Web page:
hair-like needles into your skin from a newly-opened package of acupuncture needles.
Acupuncture should not hurt. On occasion I’ve had someone in training assist with needle placement and I could tell — those hurt a bit as they broke the skin. If you feel any more than the tiniest of pinches, they’re doing it wrong. Or they’ve inserted it directly into a trigger point, in which place, they’re doing it wrong. I mentioned it when my doctor plunged a needle into one of my knots and he removed it and placed two more (painless ones) in the area instead.
“After they put in the first needle in, you melt like butter,” said my co-worker who referred me.
Following this, my doctor attaches a electro muscle stimulation (EMS) device to a few of the needles and asks I say when I feel
the slight pulse on my lower or upper back. You don’t want to it to be too strong, just enough to feel it. As your muscles relax, the contractions brought on by the EMS feel stronger and if it’s up too high, can be uncomfortable.
Note: My doctor also asked if I had a pacemaker before doing this. Beware.
At this point, your doctor may turn on a heat lamp so you don’t freeze, put on some calming music and will leave the needles in for about 20 to 25 minutes.
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Don’t try to move with the needles in. The muscles targeted with the needles will hurt and it’s just not comfortable.
Note: In my first session I complained of pain on both sides of my back, but my acupuncturist only treated one side of my back. I was disappointed, but didn’t question it. My acupuncturist was pleased to hear I had relief on the treated sidewhen I returned for my second session, but the opposite was still painful. To get the full effect of the treatment, you really have to go to multiple sessions. Chiropractors work in a similar way, treating one side at a time.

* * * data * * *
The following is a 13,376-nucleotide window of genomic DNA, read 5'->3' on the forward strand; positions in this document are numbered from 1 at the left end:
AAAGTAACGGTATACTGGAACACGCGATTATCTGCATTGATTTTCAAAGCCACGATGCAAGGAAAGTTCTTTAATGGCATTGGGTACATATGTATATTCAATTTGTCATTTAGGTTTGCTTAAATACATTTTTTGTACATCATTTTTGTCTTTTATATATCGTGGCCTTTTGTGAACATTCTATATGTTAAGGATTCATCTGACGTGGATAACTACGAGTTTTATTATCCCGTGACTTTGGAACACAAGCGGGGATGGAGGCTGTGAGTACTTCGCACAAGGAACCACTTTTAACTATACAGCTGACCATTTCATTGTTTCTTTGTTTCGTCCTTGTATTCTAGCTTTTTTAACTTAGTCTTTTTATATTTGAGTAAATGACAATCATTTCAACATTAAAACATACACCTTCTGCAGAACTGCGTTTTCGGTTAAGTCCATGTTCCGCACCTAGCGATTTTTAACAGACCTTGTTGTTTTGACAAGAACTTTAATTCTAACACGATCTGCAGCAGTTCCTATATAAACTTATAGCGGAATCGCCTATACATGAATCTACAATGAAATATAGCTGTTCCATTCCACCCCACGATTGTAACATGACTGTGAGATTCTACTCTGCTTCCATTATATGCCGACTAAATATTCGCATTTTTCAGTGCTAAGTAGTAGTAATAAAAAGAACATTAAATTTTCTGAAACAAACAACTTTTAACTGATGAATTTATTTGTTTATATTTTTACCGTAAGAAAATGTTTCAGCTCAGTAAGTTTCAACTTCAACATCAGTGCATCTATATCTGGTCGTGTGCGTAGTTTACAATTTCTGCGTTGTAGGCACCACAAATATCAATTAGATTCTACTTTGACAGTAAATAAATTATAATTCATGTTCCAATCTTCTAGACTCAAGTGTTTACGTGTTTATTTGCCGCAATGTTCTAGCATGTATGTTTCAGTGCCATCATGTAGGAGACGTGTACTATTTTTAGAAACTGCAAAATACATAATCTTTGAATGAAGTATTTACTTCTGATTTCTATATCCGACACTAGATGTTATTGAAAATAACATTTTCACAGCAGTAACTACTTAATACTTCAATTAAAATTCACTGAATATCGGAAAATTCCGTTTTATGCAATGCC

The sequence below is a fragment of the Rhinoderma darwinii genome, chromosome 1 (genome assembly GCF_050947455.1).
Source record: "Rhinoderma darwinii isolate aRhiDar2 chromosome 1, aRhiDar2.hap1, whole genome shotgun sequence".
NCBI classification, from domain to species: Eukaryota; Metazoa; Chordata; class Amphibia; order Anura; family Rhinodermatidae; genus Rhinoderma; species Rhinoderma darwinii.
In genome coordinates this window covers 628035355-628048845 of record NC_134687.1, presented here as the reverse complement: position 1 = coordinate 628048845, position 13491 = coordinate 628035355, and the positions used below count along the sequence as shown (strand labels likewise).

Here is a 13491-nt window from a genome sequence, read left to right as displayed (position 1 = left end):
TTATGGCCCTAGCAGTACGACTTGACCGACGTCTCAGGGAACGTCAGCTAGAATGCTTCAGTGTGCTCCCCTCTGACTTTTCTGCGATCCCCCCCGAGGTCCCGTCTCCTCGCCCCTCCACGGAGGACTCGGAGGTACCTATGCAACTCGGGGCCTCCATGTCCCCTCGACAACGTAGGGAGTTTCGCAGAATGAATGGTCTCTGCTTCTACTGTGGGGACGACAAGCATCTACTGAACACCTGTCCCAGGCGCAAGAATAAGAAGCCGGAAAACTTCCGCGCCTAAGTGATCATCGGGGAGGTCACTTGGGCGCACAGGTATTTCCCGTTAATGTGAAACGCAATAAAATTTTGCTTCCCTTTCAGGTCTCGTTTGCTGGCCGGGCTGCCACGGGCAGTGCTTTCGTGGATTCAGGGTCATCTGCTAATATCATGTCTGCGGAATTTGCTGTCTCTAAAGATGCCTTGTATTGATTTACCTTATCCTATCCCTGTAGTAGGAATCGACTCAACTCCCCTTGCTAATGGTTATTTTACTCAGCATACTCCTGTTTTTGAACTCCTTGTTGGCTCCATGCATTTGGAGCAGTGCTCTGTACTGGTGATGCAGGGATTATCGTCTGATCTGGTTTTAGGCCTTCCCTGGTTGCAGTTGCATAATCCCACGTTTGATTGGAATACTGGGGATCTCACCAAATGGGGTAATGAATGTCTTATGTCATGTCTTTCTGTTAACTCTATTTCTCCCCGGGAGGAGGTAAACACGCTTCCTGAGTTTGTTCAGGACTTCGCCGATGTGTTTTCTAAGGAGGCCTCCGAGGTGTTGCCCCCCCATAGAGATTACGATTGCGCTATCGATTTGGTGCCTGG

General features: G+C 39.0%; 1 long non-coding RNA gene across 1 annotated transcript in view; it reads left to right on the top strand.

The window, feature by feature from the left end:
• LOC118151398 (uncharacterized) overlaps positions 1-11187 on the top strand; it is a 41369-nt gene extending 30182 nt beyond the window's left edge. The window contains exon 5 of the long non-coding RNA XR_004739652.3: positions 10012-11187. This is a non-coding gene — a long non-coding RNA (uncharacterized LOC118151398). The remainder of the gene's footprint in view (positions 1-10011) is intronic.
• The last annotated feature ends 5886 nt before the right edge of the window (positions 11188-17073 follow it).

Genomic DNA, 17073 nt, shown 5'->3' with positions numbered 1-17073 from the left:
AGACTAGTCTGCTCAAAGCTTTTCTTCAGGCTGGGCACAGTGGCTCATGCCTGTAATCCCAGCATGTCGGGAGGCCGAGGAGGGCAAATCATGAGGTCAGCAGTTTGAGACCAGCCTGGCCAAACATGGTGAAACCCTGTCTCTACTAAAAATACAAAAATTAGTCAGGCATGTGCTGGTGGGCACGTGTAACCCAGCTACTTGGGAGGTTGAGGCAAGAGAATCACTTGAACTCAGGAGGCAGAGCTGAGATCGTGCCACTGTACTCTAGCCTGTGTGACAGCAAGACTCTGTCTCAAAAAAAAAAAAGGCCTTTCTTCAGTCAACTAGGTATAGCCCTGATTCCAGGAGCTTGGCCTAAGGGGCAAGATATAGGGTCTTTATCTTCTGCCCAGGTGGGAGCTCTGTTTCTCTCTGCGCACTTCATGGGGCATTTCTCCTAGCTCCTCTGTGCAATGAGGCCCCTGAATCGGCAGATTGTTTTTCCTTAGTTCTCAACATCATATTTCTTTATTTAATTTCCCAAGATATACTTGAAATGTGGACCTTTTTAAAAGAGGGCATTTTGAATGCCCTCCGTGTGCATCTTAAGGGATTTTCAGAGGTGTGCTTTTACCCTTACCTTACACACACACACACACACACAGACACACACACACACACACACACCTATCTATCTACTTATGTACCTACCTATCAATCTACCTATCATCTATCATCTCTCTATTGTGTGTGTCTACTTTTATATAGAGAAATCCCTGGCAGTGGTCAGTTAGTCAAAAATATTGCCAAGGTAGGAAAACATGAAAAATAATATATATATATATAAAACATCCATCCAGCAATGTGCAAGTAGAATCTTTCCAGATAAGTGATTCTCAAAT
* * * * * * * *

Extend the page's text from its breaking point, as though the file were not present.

My doctor pulls out all of the acupuncture needles in my back and neck before giving them another wipe to sterilize. Usually a few remain in my hands, wrists, ankles and feet while he moves on to cupping, which I get the impression is optional.
Cupping uses dome-shaped objects made of glass, ceramic or other material which are heated or otherwise suctioned onto an area of skin. The suction causes blood to flow to the surface, increasing circulation and promoting healing in the muscle. There are two types of cupping: dry cupping and wet cupping. Wet cupping is when the skin is cut during the cupping process so blood can flow out from the skin. Ick.
This is dry cupping. My doctor uses a hand pump to suction the cups after applying a layer of baby oil to my back. According to WebMD, it’s rare to get more than seven cups at one time, but I’ve counted as many as 21 cups strapped to my back and shoulders in a session.
If a few cups fall off in the 2 minutes they’re on, that’s okay. They may fall on the floor and bang loudly. It’s okay. Don’t move. You’ll feel suction on the area, but it’s not painful.
Note: Cupping may cause temporary bruising. In my experience it’s slight, not painful, and doesn’t last more than a few days.
My doctor finishes every visit with a hot “stone” massage. He uses a heated jade stone wand and baby oil to break up fascia, promote blood flow and soothe muscles. This is my favorite part.
After your first visit
You may or may not feel more “open” or relaxed following your first session. I had the sensation of something “opening” in my back, perhaps my muscles decompressing. It was similar to the feeling of doing a lot of lower back stretches, then relaxing, or getting a deep tissue massage. Your tension starts to release and your body tingles into relaxation. Enjoy it!
Don’t tingle too much, though. Prolong tingles in the extremities can be symptoms of other things.
Have you tried acupuncture? What was your experience like?